Thursday, September 19, 2013
Onward and upward! So far so good. I'm having a much easier time making the switch to Paleo than I would have expected. In particular I'm eating more quantity and a bigger variety of vegetables than is usual for me.
I've pretty much always hated vegetables. I was the stereotypical kid who would devour the rest of the meal, and then sit there staring at the mound of lima beans, or peas, or Brussels sprouts long after they've gone cold, and everyone else has left the table. (my parents were of the 'you can't leave the table until you've eaten everything on your plate' sort). I eventually learned to cope with asparagus, broccoli, and peas, but that was about it, and even those I didn't like much.
Maybe I should have gotten the hint from cream of asparagus soup, which I liked quite well. Or possibly from one night when my mother made peas with mint-butter sauce, and I not only ate them, but had seconds. But it turns out that I don't hate vegetables - I hate my mother's cooking. Or rather lack thereof. Mom has no particular aesthetic sense of taste or smell. Things can taste good or bad, but not wonderful. They don't evoke any particular feelings in her. She doesn't understand perfume at all - can't understand why anyone would waste the money. Her approach to food is distinctly utilitarian - if it doesn't taste bad (spoiled, burned), then it's good food. Dinners she makes are pretty much always plain broiled meat and boiled vegetables, or something very close. Her version of curry is chunks of meat in white sauce, to which 1 T. of McCormick's curry powder has been added. With plain boiled vegetables on the side. So vegetables to me were always these cold, mushy, disgusting things, and I didn't understand why anyone liked them. As an adult I learned to incorporate vegetables (in rather small amounts) into meat dishes, but never really did learn to like them.
I think I may have eaten more vegetables in the last three days than I usually eat in a fortnight. I made some homemade asparagus soup that blew my socks off! I've had cabbage, cauliflower, asparagus, and spinach, and I'm making designs on eggplant and green beans. Where have they been all my life?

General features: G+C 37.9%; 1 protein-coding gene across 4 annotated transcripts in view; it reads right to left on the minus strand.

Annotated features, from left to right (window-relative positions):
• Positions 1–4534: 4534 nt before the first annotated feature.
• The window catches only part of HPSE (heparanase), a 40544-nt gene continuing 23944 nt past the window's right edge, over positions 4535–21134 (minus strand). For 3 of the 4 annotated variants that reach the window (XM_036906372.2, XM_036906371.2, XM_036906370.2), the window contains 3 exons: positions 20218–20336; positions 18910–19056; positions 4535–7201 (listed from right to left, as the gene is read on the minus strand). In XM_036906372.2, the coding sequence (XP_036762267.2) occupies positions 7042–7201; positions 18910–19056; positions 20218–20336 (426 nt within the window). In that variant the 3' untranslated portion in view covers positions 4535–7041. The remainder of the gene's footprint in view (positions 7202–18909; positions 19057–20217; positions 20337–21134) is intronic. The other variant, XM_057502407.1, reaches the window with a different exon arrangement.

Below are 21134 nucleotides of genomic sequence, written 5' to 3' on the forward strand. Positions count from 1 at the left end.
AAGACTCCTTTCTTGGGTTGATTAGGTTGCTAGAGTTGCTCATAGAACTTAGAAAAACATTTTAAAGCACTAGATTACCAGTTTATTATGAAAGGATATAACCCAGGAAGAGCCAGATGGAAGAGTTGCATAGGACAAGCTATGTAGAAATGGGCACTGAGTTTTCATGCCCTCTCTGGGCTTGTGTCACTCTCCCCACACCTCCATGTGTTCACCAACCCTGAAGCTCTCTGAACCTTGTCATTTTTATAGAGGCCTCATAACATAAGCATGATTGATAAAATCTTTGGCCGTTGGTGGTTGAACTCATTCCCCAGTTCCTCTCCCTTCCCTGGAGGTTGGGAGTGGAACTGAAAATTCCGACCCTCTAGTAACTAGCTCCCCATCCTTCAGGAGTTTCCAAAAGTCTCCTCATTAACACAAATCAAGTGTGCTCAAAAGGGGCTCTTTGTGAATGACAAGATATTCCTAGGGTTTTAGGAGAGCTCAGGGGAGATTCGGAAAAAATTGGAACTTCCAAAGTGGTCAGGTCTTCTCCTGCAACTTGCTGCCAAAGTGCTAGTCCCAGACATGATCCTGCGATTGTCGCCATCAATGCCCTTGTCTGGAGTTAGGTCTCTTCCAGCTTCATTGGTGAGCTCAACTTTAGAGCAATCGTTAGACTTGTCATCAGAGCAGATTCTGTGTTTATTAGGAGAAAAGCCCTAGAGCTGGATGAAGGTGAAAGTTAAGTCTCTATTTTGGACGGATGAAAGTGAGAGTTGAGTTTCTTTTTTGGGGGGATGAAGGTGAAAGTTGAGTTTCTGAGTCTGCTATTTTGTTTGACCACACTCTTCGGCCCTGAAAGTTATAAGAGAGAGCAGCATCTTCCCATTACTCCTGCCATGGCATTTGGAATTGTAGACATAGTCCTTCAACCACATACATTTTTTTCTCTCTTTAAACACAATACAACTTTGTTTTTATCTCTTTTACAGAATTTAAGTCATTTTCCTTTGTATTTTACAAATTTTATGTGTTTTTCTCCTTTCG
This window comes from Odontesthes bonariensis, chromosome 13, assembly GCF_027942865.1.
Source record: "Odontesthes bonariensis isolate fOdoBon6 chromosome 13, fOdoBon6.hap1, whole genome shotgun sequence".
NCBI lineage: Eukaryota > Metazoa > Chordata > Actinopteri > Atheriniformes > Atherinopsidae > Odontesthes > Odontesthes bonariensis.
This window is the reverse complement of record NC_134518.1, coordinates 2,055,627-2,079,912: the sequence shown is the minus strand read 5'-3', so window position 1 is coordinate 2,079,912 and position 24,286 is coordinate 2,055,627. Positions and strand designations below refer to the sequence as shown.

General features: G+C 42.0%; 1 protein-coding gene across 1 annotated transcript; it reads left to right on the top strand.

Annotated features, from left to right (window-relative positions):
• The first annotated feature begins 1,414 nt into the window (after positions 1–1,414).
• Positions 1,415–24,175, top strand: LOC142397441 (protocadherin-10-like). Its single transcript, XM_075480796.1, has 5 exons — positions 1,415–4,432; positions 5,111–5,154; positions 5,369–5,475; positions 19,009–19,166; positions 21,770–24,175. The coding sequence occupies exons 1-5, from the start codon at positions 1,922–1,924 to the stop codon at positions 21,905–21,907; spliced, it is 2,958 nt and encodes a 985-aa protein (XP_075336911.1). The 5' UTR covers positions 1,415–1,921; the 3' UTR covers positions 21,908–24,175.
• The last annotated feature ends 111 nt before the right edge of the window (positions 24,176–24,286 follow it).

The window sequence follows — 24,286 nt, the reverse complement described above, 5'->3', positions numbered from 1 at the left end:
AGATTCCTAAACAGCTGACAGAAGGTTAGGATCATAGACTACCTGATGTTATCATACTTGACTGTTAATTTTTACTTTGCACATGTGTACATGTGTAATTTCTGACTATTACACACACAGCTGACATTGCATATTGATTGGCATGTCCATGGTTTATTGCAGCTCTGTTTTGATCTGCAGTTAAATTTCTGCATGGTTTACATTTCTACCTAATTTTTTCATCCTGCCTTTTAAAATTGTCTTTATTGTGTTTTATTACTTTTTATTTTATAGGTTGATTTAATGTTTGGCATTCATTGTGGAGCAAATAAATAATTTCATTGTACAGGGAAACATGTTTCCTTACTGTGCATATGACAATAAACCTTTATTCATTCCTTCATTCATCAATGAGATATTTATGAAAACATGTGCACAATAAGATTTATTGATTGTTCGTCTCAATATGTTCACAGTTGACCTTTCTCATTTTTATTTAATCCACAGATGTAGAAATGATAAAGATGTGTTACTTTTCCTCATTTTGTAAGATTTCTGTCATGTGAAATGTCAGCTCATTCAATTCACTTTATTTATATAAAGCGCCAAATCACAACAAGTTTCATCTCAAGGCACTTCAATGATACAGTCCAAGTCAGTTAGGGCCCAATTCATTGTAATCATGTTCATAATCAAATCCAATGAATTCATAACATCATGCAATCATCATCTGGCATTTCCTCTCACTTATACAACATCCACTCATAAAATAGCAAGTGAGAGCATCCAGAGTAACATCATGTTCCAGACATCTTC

So - food for the last two days. Day 2 was mostly leftovers from Day 1. I had scrambled eggs with spinach for breakfast, leftover unstuffed cabbage rolls for lunch, and a smoothie for dinner (dinner T & Th is either immediately prior or immediately post karate, and in neither case do I want something heavy).
Today I missed breakfast, except for a handful of cashews for medication buffering. Lunch was the heaviest meal of the day again. This time it was pork cutlets with Italian sausage seasoning, sauteed mushrooms and cauliflower "rice" - cauliflower chopped fine, and sauteed in the pan I'd just finished the mushrooms in with a couple tablespoons of coconut milk. The coconut milk seemed to counter the cabbagey smell/taste that I find off-putting with the cauliflower, and it did a lovely job of counteracting the saltiness of the pork - I ate every last bite, which my mother would have been shocked blue at.
Dinner was the aforementioned asparagus soup. Onions, garlic, chicken stock, asparagus, and seasoning. Easy-peasy, took about 15 minutes start to finish, and good enough that my younger son, who is also not a vegetable lover sampled it and said he'd be all right with having it again (a big concession for him with anything green).
Interestingly enough I ended the day short about 50 calories of my goal minimum, but quite full. I definitely don't feel deprived. I'm even able to watch the kids devour oatmeal butterscotch cookies that their Dad made just before he left without being particularly tempted to go have one. I'm feeling pretty good - no sign of 'carb flu' which several Paleo sites have warned about. Opinions differ as to whether it's caused by your body trying to switch metabolism from sugar burning to fat burning, or by die-off of some of the intestinal flora that like the higher carb/sugar environment, but whichever, so far, so good.
Japanese of the day: Arimasu, imasu, desu - to be, exist.
One of the bits of Japanese that takes more getting used to is that they have three verbs that do the work we assign to one. Where we have "to be" they have "arimasu", "imasu" and "desu", each with it's own specific uses.
Arimasu vs. imasu is the easiest division. Arimasu is used for inanimate objects, and imasu for living things. So 'Shizuku-san wa Nihon ni imasu.' (Shizuku is in Japan.), but 'Watashi no karuma wa uchi ni arimasu.' (My car is at home.) Pretty straightforward, except for a few boundary words (ghosts take 'imasu').
Where to use either of those vs. 'desu' gets much trickier, and I definitely don't have it down yet. Arimasu and imasu seem to be used in statements of existence, and desu in statements about stuff . So "Shinbun ga arimasu ka?" (Are there newspapers? Do you have newspapers?) but "Shinbun desu." (That's a newspaper.) My best rule of thumb so far is that if the verb can be replaced with "to exist" I should use imasu or arimasu, otherwise, stick with desu. I'm sure I'll screw it up about a bajillion more times before I'm done, but at least at first pass, it seems to get the job done.